Trivago is a leading hotel search engine which allows users to find the best prices around the world. Another company with a predominantly mobile-based audience, succeeding on the platform is paramount to its success. The company has turned to a PWA to try increase engagement and encourage more users to book accommodation via the app. Uptake has been impressive with an increase of 150% of people adding the app to their homescreen. Push notifications have been instrumental to re-engaging users and have led to increased conversion, with a 97% increase in clickthroughs to hotel offers by PWA users.
Flipkart is another e-commerce store – one of the largest in India. Flipkart was finding it difficult to create a web experience that was engaging as its mobile app experience. In part, this was due to the fact that over half their users were accessing the site via 2G networks. In 2015, Flipkart closed down its website to work on an app-only approach. They then re-considered their approach and were drawn back to the mobile web with the help of a PWA to allow the site to work offline and re-engage users. Results have been incredible with a 70% rise in conversion rates using Flipkart Lite.
Pinterest was aiming for international growth and realised that their existing web experience was too slow and not converting enough visitors. Their main aim was to increase their conversion rate which led them to use PWA technology. The PWA has helped them to achieve faster performance and higher user engagement on mobile web. The time spent on their mobile web has increased by 40% as a result of the PWA.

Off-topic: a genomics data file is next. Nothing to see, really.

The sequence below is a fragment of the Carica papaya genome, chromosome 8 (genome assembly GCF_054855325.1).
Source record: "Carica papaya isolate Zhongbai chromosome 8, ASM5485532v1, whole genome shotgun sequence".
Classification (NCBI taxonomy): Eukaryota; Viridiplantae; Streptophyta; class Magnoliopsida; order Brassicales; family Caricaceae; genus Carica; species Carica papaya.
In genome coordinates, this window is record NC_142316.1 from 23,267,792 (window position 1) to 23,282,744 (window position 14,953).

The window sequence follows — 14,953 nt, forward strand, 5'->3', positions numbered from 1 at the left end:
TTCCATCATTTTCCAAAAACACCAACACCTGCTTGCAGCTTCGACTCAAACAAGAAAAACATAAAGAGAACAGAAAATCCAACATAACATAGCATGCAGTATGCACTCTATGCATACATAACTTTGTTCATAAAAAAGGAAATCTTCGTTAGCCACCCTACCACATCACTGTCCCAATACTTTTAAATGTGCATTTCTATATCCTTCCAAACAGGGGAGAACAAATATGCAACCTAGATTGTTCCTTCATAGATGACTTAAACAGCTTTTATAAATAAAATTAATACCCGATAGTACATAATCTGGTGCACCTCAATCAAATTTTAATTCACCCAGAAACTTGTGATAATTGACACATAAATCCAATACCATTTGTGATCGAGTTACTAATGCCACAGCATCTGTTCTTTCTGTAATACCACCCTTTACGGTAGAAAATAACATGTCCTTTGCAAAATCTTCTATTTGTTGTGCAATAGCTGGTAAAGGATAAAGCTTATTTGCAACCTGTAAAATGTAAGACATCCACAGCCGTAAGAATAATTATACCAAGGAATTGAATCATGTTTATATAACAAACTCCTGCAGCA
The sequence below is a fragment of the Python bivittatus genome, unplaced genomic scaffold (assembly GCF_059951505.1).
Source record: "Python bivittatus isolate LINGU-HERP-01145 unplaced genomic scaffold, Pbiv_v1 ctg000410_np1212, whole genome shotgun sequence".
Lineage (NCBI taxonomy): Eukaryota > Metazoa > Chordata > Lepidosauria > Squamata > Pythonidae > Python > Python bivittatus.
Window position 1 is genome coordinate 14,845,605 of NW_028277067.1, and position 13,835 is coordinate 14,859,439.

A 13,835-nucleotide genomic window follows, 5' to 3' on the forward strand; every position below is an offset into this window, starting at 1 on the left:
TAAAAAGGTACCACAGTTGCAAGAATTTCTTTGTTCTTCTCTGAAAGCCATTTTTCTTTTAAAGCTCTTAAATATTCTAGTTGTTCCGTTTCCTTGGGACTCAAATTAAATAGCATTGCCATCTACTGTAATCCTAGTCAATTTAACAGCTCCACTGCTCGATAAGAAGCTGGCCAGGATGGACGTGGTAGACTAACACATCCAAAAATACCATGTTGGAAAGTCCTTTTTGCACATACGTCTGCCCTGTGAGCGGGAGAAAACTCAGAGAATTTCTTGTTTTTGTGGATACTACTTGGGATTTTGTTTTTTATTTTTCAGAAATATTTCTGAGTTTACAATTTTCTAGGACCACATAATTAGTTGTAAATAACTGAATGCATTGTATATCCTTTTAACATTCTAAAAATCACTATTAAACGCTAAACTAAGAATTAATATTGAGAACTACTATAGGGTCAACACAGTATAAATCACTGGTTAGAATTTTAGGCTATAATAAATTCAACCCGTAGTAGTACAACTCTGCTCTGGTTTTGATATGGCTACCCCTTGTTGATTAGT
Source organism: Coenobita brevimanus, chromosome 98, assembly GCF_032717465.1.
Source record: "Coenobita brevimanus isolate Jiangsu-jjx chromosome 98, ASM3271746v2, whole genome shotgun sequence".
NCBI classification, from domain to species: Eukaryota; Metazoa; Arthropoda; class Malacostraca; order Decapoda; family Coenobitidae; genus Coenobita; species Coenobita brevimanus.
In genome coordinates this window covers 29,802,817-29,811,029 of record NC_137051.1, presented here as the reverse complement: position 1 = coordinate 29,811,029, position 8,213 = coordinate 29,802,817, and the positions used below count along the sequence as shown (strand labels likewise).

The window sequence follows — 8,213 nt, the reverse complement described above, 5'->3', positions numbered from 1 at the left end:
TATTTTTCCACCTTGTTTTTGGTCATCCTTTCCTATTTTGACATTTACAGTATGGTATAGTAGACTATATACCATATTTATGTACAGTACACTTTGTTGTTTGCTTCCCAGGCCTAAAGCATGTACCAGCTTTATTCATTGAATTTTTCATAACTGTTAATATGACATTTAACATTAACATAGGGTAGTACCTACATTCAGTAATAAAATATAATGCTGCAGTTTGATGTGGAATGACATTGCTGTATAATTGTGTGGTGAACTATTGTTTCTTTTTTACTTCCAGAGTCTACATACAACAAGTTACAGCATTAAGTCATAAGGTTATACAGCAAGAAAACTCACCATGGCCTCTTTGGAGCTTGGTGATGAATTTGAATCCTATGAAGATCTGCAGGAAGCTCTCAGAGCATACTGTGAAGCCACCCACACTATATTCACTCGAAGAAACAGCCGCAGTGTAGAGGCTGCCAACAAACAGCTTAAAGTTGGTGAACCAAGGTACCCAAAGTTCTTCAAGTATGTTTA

PWA technology also has a lot to offer the gaming industry. Paper Planes was initially a game only available as a native Android app, but the aim was to make it available internationally across all devices. It updated to a PWA to make it compatible on any mobile device. The game allows you to throw your own plane to join thousands of others. People across the world can catch your plane and leave their stamp on it. PWA notifications keep you engaged and let you know when your plane has been caught. Paper Planes is a great example of a PWA game that works seamlessly.
Jumia is a leading African e-commerce website, which again struggled with the vast percentage of its mobile users only having 2G networks, low-quality phones and intermittent connectivity. Jumia built a PWA to ease these problems, they used an offline-first approach, and the app can be used without an email account or a credit card. Traffic to their PWA has completely outshone their native app and growth is still on the rise. They’ve achieved an incredible 33% increase in conversions so far.
PWAs have shown some impressive results for brands across industries, and the trend looks set to continue. With a vastly reduced cost to native apps but all of the same great features, as well as some unique benefits, they are a force to be reckoned with. The future will surely see the technology being supported across even more browsers and incorporating more features, such as GPS and fingerprint scanners. They may well be the future of mobile web development and certainly are opening the doors to mobile web development for more businesses than ever before.